However, is the policy of nonpartisan appointments the same if you want to volunteer for other township boards, such as the Zoning Hearing Board or the Planning Commission?  In my world, I would hope that the Board of Supervisors would treat applicants equally and choose the best qualified candidate, regardless of their political party affiliation.  There should be a sense of fairness to the board and commission appointments.  Citizens should apply and feel they have an equal opportunity to serve on any board or commission, regardless of their political affiliation. 

If they are the most qualified and have a willingness to serve, all citizens should be welcomed.  If any of these vacancies appeal to you, I would encourage you to submit your resumes.  It is a wonderful way to volunteer and help your community.

Tredyffrin’s proposed sidewalk amendment is separate and apart from St. Davids Golf Club sidewalks . . . so agree Supervisors Heaberg, DiBuonaventuro and Kichline

I think that we’re making progress on the sidewalk saga of St. Davids Golf Club. Last night’s Board of Supervisors meeting marked the first of multi-public hearings planned to review the township’s proposed sidewalk amendment change to the land development ordinance. 

If you recall, sidewalk discussion in the township began 19 months ago (December 2009) over St. Davids Golf Club and their pre-existing land development agreement to build sidewalks.  Although the Planning Commission had repeatedly rejected appeals by the country club not to build the sidewalks contained in their agreement with the township, some supervisors did not support the building of the sidewalks.  At that time, there was much heated debate between supervisors and residents, including the threat of a lawsuit against the township.  Less than favorable headlines marked this dark time in Tredyffrin history. 

Because of the turmoil created by the St. Davids sidewalk issue, a special sidewalk subcommittee was formed which met monthly for over a year.  The subcommittee gathered public input, held public meetings and conducted a resident survey.  They reviewed the “Green Routes Network”, pedestrian and bicycle network and applicable sidewalks requirements.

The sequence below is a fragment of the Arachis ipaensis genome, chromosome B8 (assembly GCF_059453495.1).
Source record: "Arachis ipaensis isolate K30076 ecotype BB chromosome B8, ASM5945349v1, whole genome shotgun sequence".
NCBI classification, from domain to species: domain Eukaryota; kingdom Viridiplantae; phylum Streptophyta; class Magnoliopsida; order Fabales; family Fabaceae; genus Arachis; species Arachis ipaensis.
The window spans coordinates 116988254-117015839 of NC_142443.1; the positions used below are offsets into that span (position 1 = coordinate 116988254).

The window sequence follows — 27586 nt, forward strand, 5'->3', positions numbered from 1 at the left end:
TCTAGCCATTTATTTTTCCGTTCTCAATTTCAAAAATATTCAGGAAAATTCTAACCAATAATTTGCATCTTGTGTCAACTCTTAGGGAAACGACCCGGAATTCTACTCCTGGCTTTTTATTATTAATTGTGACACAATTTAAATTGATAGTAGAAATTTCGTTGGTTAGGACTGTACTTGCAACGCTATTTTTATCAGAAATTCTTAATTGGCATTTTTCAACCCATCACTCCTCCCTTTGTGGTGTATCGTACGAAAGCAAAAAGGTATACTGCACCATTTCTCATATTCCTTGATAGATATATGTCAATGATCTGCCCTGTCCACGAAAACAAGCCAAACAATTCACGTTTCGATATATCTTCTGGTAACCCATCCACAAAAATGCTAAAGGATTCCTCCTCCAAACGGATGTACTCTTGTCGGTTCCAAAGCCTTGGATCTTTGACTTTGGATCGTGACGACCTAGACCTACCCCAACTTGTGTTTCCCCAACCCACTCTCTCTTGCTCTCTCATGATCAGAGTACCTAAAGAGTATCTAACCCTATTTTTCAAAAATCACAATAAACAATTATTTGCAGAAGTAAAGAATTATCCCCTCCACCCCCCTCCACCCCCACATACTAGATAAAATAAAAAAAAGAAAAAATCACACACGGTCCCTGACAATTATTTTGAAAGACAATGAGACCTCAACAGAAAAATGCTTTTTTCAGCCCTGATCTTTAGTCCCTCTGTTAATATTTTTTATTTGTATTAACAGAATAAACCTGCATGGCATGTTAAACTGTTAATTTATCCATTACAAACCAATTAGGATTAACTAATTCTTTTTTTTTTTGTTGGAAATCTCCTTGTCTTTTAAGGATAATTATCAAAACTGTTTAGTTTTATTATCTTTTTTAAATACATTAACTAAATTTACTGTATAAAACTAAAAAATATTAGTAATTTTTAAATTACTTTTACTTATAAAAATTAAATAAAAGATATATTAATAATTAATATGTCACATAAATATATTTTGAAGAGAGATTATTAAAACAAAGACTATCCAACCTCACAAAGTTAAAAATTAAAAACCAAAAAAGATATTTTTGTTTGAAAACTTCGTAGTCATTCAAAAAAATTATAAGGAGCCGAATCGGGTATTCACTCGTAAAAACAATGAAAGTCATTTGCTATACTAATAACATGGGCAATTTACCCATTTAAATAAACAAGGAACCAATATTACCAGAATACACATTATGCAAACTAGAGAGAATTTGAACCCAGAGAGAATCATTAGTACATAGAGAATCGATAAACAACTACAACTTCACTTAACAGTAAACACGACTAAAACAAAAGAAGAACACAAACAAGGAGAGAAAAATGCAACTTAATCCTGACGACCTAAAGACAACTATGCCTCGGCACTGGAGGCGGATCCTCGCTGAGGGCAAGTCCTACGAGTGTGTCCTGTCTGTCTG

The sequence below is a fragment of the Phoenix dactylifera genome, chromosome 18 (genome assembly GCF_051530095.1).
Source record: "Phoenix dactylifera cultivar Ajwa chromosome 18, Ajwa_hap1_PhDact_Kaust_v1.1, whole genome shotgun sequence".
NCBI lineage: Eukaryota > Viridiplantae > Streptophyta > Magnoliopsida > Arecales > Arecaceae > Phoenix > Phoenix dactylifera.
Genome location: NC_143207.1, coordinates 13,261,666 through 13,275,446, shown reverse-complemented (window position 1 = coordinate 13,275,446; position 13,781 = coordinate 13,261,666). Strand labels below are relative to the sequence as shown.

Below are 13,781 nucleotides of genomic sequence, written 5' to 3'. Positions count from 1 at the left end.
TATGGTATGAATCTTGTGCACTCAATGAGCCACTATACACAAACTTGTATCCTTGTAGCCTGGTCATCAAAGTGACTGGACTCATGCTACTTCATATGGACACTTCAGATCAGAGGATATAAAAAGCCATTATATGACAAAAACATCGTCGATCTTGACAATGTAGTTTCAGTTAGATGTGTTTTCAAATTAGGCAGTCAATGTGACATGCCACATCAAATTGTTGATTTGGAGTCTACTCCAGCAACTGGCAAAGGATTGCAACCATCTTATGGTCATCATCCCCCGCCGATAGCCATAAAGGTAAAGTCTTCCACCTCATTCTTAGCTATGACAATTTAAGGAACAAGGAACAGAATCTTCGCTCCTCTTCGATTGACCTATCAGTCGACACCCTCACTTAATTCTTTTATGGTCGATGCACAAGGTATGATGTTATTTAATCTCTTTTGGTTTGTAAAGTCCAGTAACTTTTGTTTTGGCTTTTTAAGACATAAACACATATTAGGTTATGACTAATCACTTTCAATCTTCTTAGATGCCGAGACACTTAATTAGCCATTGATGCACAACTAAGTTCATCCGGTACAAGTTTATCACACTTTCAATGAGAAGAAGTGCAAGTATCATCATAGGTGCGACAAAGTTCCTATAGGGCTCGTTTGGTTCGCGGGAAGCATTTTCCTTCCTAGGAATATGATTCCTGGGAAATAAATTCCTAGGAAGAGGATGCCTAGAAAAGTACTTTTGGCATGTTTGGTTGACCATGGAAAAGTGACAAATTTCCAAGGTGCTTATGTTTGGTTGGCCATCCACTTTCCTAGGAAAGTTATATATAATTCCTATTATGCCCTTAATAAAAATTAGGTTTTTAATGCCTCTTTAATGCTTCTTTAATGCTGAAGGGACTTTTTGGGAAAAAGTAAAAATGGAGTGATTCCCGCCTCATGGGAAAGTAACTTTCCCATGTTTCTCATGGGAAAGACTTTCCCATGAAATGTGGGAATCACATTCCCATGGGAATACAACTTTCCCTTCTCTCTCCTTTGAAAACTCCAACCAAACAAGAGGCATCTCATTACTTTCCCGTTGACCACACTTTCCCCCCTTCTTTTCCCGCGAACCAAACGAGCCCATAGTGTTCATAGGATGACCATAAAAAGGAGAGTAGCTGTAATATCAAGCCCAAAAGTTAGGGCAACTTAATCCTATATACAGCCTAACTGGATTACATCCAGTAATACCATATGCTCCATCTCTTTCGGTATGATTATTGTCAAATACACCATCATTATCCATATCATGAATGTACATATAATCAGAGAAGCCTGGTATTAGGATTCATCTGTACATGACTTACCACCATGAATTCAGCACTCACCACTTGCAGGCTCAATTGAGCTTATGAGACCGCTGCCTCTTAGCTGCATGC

I attended the sidewalks subcommittee meetings and the group unanimously approved to send their recommendations to the Board of Supervisors. Their recommendations (including the sidewalks at St. Davids) were presented to the Board of Supervisors – earlier this year, the supervisors voted unanimously to accept the recommendations of the sidewalk subcommittee.

The supervisors asked the Planning Commission to review the sidewalk subcommittee recommendations and create a new sidewalk amendment for the land development ordinance. After Planning Commission input, the proposed sidewalk amendment was sent back to the supervisors for discussion through a public hearing, which brings us to last night.

I should mention that supervisors Phil Donahue and Bob Lamina were absent for last night’s supervisors meeting and public hearing.  As vice chair of the Board of Supervisors, Paul Olson presided over the meeting and the public hearing.  Mimi Gleason presented a slide presentation on the proposed sidewalk amendment as an overview before turning it over the supervisors for questions and comments.